Posted by US Card Code on November 30, 2018
Netflix is particularly savvy at burying all its categorical keywords; “biographical documentaries” isn’t exactly a phrase or sub-genre that comes to mind immediately when browsing for something to stream. Which is why USCardCode.com is here to pick through all the algorithms to find the best of what that esoteric signifier has to offer.
Little Dieter Needs to Fly
The story of former fighter pilot Dieter Dengler told in his own words, is one that, while pretty unbelievable, best illustrates the mastery manipulation of the man helping tell it. Werner Herzog makes no apologies for the way he so often bends the truth to more snugly serve the grandeur he finds in the subjects he chooses for his documentaries - but he’s never been interested in unadulterated truth anyway. Instead, he’s in the documentary game for the exultation of truth, conveying it in such a way as to focus on the overpowering emotions at its core. And so, in Little Dieter Needs to Fly, Herzog takes Dengler back to Southeast Asia, where, in the early days of the Vietnam War, he was shot down and taken the prisoner, tortured and starved—but then, somewhere within him, found the will to escape. Dengler leads us to step by step through this harrowing experience, accompanied by locals who Herzog hired to help Dengler “reenact” the events, and in a sense help him remember.
A 28-year-old Arnold Schwarzenegger, competing for his sixth Mr. Olympia title, effortlessly waxes poetic about his overall excellence, his litanies regarding the similarities between orgasming and lifting weights merely fodder between bouts of pumping the titular iron and/or flirting with women he can roll up into his biceps like little flesh burritos. He is both the epitome of the human form and almost tragically inhuman, so corporeally perfect that his physique seems unattainable, his status as a weightlifting wunderkind one of a kind.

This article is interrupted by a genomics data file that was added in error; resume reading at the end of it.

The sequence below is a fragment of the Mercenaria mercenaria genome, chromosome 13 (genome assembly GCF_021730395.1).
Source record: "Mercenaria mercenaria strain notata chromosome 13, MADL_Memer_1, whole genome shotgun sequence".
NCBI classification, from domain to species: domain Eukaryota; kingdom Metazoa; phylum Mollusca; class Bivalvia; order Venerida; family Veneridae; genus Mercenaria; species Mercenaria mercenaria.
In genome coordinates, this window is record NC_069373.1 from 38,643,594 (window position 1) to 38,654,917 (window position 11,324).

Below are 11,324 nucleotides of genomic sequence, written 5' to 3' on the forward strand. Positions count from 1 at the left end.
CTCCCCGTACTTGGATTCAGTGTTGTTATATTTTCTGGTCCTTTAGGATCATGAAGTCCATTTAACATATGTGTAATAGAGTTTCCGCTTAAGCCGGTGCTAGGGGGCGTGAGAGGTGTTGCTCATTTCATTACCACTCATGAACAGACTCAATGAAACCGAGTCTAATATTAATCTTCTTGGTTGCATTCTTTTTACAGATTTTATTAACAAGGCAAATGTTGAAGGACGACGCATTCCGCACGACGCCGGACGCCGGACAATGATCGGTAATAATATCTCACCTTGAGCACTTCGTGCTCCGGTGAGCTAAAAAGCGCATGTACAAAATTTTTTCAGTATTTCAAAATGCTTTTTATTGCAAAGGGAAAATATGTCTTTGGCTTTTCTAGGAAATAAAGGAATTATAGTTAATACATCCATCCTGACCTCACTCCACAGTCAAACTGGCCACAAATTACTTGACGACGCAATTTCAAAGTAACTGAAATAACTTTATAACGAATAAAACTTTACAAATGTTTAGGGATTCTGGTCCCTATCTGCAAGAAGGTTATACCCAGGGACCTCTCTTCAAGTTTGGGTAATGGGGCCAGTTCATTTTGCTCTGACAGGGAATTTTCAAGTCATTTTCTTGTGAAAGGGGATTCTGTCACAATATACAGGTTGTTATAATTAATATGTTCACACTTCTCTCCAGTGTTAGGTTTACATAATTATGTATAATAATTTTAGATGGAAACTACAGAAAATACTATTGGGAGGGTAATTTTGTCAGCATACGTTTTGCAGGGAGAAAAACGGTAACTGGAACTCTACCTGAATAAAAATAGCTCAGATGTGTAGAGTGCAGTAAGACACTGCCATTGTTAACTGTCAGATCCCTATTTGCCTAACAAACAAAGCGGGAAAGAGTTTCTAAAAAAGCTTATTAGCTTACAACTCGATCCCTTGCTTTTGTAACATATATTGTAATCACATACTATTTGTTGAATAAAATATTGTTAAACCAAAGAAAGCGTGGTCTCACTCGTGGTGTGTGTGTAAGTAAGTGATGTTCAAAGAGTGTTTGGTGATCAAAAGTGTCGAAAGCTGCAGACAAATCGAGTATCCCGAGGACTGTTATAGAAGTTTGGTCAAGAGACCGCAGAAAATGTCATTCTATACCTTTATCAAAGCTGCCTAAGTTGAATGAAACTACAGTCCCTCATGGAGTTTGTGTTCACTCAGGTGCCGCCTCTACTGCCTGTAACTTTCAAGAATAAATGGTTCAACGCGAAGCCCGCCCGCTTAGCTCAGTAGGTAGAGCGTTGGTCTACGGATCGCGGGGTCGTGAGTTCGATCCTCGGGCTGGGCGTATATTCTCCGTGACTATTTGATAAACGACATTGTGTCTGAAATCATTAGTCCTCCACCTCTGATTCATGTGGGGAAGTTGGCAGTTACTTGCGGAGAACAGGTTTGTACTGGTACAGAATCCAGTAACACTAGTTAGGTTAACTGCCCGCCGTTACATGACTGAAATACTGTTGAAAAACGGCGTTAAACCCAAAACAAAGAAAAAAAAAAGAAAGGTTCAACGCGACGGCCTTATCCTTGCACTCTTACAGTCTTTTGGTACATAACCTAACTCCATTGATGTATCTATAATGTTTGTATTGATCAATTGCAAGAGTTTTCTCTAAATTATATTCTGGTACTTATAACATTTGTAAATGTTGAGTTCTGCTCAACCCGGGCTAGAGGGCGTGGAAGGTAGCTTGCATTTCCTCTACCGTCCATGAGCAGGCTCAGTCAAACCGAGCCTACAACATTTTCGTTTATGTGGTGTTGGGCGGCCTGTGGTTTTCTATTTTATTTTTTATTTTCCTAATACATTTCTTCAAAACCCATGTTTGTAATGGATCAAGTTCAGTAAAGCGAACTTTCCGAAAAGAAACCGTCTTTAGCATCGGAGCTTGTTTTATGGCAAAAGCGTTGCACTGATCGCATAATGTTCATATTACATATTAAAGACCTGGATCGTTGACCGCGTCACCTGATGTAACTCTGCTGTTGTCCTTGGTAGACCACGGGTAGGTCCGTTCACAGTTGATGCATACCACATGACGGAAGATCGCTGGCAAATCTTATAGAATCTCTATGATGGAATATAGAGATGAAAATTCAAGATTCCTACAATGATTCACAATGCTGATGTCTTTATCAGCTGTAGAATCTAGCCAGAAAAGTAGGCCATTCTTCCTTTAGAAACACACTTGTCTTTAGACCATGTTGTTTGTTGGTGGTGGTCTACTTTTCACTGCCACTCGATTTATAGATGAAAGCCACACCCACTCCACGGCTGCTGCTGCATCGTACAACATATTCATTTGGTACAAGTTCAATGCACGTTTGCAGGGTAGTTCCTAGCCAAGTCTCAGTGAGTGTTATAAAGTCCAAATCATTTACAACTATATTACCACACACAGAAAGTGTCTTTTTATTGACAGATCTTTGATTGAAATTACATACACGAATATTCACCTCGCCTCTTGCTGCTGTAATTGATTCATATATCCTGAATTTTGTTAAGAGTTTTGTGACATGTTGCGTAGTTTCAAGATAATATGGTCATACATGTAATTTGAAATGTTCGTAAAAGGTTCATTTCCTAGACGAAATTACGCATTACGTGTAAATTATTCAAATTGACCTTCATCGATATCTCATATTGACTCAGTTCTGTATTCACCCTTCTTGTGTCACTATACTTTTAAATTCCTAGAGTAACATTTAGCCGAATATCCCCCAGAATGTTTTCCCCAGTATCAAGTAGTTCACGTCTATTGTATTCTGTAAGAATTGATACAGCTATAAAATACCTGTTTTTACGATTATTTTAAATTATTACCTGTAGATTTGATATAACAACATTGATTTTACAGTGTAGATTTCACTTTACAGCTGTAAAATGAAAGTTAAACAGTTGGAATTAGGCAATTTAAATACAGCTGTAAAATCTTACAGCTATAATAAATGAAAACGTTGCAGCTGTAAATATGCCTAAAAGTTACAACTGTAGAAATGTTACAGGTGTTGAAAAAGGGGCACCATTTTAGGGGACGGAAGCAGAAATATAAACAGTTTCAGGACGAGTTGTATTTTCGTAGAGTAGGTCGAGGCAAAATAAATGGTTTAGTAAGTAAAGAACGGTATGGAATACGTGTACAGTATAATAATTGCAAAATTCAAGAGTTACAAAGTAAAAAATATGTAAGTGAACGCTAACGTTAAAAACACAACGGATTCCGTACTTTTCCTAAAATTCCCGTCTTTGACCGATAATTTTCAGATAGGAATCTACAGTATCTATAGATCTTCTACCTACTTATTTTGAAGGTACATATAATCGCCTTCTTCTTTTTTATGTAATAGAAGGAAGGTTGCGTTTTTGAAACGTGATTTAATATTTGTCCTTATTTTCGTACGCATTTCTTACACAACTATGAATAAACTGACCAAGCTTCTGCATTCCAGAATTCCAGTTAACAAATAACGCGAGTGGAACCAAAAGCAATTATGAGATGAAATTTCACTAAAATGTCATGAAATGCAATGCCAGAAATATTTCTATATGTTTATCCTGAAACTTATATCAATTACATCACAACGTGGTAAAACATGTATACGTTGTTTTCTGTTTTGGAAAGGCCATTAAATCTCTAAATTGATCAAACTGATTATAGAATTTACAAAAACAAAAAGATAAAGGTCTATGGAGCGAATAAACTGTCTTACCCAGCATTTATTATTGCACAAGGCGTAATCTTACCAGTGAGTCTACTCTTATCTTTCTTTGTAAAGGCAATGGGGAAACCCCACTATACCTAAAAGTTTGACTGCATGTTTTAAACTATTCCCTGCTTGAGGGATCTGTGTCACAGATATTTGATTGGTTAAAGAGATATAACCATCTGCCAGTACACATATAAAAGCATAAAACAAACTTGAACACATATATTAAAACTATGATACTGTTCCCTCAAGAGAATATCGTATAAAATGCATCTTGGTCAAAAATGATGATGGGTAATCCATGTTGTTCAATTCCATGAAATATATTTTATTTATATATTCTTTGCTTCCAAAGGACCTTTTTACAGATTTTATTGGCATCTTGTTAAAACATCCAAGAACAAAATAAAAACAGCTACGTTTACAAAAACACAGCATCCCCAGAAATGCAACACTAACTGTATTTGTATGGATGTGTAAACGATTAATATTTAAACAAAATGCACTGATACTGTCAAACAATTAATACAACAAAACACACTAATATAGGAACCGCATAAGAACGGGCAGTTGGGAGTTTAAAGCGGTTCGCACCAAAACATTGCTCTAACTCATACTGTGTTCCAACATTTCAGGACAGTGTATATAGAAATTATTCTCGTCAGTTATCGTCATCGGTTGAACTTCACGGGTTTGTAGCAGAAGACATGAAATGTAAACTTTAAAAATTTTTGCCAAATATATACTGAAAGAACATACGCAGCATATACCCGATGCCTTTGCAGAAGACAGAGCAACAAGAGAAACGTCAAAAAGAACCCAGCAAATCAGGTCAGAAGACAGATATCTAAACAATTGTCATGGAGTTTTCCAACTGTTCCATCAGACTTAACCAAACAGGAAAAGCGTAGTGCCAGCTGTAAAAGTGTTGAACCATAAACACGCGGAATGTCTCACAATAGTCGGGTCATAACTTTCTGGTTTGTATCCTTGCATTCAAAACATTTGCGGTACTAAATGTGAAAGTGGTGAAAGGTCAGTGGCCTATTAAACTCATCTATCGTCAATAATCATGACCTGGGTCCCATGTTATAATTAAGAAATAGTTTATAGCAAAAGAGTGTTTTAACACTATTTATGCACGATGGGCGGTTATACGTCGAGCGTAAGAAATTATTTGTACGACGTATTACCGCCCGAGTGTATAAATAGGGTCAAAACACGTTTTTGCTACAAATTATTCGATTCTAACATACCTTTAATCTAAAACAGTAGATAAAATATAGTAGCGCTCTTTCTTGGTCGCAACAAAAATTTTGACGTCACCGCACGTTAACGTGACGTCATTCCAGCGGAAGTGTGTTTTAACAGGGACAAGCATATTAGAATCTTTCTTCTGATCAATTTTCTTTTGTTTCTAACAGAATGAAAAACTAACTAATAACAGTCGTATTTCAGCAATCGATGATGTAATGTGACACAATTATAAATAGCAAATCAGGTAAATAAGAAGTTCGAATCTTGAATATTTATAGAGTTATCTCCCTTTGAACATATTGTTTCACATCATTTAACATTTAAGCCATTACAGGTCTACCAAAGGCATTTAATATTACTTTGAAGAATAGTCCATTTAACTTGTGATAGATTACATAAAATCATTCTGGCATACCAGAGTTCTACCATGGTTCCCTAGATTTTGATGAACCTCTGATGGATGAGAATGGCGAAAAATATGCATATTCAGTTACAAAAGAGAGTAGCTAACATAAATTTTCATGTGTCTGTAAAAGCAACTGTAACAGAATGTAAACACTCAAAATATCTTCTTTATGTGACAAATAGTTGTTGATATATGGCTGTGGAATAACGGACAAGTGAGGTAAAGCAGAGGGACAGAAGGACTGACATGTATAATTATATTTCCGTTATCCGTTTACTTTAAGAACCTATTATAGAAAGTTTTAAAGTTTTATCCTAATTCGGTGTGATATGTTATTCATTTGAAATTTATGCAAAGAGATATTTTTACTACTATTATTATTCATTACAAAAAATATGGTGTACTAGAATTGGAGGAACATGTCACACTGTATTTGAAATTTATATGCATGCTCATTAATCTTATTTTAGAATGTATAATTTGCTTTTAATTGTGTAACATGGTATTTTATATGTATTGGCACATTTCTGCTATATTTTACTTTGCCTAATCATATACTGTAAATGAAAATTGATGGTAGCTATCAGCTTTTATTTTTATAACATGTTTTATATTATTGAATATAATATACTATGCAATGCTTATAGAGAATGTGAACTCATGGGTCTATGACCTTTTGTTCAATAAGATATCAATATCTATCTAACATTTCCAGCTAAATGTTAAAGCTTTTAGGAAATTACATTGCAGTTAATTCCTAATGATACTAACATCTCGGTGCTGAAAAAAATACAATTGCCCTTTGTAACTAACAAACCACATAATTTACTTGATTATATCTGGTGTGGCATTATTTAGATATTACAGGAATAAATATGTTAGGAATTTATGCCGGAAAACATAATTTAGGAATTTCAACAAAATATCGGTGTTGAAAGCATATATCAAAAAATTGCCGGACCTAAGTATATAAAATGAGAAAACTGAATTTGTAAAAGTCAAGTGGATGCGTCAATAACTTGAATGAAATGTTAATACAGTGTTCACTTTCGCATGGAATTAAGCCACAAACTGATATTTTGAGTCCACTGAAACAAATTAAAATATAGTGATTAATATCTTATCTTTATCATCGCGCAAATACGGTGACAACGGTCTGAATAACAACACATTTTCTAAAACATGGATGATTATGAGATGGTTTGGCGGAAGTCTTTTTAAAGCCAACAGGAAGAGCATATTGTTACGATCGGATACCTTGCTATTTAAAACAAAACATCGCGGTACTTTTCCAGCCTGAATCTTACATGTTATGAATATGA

There’s an alleged crime at the center of Brother’s Keeper: whether or not Delbert Ward, a 59-year-old farmer from Munnsville, New York, is guilty of murdering his older brother William. But that’s not really what Brother’s Keeper is about. Filmmakers Joe Berlinger and Bruce Sinofsky instead focus on the wide fissure between urban and rural American cultures in the late-1980s and early-1990s, examining the way the three remaining Ward brothers, essentially outcasts in their community prior to William’s death, are increasingly embraced by Munnsville as the media descend upon the town to report on Delbert’s trial. The mystery here is not about whether or not William was murdered.
Director Asif Kapadia wisely puts his subject front-and-center; friends, family members, and music industry associates are all interviewed for the film, but nearly all of them are presented as voiceovers rather than talking heads. Even when others are speaking, it’s impossible to take your eyes off Winehouse in Amy. He has a way of making her really feel cinematic, lingering in slow motion as she looks back at the paparazzi and rolls her eyes after rushing into a car amid a flurry of camera flashes.
Above is one of the best Biographical Documentaries on Netflix. If you ran out Netflix credit you can buy Netflix Gift Card at USCardCode.com with email delivery service and enjoy them. BTW, do not forget leaving your comments below if you have a better list.